Temporary employees who regularly turn up for shifts might receive greater certainty.
Casual mine workers will have the option to transition to a permanent role after six months under new changes.
The Federal Government recently proposed crew members who work full-time hours should not have to wait 12 months before converting to a continuing position with no end date.
“I have met casuals who wanted to be permanent workers, who had not taken annual leave for more than 10 years. Now that is just not fair, it needs to be changed [and] we will change it this year,” Federal Employment and Workplace Relations Minister Tony Burke said at a press conference.
Draft workplace reforms will focus on giving workers “more choice” without forcing them to convert from casual to permanent. If an employee transitions to a full-time job the conversion would only take effect from the date it occurs. No backpay will be provided.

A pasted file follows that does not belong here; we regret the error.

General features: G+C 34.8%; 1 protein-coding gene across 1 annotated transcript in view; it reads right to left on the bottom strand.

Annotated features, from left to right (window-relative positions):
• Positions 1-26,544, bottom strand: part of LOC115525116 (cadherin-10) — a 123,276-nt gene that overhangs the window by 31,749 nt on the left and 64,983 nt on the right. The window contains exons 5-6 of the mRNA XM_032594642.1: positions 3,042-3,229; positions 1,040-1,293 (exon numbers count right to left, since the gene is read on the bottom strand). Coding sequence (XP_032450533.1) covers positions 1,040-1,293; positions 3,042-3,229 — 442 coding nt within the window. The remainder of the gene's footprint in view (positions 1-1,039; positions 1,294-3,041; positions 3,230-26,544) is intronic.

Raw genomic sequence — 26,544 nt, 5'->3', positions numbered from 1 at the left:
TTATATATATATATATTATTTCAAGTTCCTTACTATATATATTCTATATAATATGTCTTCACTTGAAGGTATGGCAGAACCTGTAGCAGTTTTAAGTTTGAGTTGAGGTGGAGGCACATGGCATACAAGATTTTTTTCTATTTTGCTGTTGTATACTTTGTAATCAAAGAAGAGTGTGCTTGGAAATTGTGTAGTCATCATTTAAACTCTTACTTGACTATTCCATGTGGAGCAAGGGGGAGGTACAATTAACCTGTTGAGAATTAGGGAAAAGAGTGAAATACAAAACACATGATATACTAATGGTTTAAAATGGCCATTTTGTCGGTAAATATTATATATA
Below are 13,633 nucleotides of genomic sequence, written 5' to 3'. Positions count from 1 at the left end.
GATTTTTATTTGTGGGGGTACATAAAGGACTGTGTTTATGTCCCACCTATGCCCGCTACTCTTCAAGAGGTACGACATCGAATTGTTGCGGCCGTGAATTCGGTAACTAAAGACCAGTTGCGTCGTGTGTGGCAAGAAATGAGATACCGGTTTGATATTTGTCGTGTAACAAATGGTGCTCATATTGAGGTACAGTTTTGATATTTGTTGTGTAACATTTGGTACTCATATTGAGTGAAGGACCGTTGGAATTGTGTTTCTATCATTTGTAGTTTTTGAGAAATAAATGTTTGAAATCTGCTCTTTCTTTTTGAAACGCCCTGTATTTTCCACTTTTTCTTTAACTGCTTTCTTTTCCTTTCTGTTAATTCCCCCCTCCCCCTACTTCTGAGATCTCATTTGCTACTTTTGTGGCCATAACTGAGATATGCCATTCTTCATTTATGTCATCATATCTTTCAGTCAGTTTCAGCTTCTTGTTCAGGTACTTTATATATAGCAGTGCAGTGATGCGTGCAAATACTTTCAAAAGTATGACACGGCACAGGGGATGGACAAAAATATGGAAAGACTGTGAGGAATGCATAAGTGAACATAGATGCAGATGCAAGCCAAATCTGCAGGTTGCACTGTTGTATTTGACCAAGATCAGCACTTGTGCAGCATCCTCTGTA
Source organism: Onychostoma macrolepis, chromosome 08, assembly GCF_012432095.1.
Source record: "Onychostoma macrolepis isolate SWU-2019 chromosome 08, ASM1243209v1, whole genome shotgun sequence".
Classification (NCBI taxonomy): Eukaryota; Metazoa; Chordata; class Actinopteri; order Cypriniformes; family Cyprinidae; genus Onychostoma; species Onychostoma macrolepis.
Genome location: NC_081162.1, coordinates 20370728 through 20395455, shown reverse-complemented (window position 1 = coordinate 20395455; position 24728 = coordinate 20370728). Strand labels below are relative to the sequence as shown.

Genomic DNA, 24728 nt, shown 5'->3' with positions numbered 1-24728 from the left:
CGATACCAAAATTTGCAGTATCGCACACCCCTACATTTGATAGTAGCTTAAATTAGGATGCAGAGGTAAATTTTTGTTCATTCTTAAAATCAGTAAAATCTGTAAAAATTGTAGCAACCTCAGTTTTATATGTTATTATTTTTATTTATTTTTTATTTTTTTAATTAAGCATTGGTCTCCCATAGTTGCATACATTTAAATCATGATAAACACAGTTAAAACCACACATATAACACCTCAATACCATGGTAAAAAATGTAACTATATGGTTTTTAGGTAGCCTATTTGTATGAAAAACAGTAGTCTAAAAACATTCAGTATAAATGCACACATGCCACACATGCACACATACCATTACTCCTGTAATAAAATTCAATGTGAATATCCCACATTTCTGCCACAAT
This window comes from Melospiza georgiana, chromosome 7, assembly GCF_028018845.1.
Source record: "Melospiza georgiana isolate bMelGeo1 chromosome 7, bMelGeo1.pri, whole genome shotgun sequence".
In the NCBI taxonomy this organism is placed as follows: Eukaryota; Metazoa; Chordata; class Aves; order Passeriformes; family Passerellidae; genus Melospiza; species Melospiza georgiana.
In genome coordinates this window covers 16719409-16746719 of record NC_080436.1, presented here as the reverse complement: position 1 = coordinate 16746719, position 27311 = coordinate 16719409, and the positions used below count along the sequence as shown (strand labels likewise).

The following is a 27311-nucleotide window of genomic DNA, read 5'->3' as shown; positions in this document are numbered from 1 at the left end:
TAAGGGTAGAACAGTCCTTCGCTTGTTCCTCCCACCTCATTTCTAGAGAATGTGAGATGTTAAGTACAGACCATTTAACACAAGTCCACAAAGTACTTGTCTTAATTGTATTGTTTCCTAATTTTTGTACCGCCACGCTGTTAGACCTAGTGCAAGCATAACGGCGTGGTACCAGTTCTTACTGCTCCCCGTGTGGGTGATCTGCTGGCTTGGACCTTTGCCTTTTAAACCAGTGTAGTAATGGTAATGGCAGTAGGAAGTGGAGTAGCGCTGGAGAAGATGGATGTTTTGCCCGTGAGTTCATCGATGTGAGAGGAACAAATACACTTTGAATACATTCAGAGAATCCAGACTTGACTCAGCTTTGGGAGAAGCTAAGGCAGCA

“For a worker every six months – also no more regularly than every six months – if they believe they are in fact working permanent hours, and they would like to convert, [they should] … be able to make the application,” Burke said.
Although some employers criticised the changes and warned they could cause more redundancies, the minister estimated there was no major difference in staff expenses.
“If an employer has hours that are in fact permanent hours then there is no loss to the employer in the actual total dollar figure for them. They do not pay the loading; they pay leave instead; [and] there is no actual cost to the economy,” he said.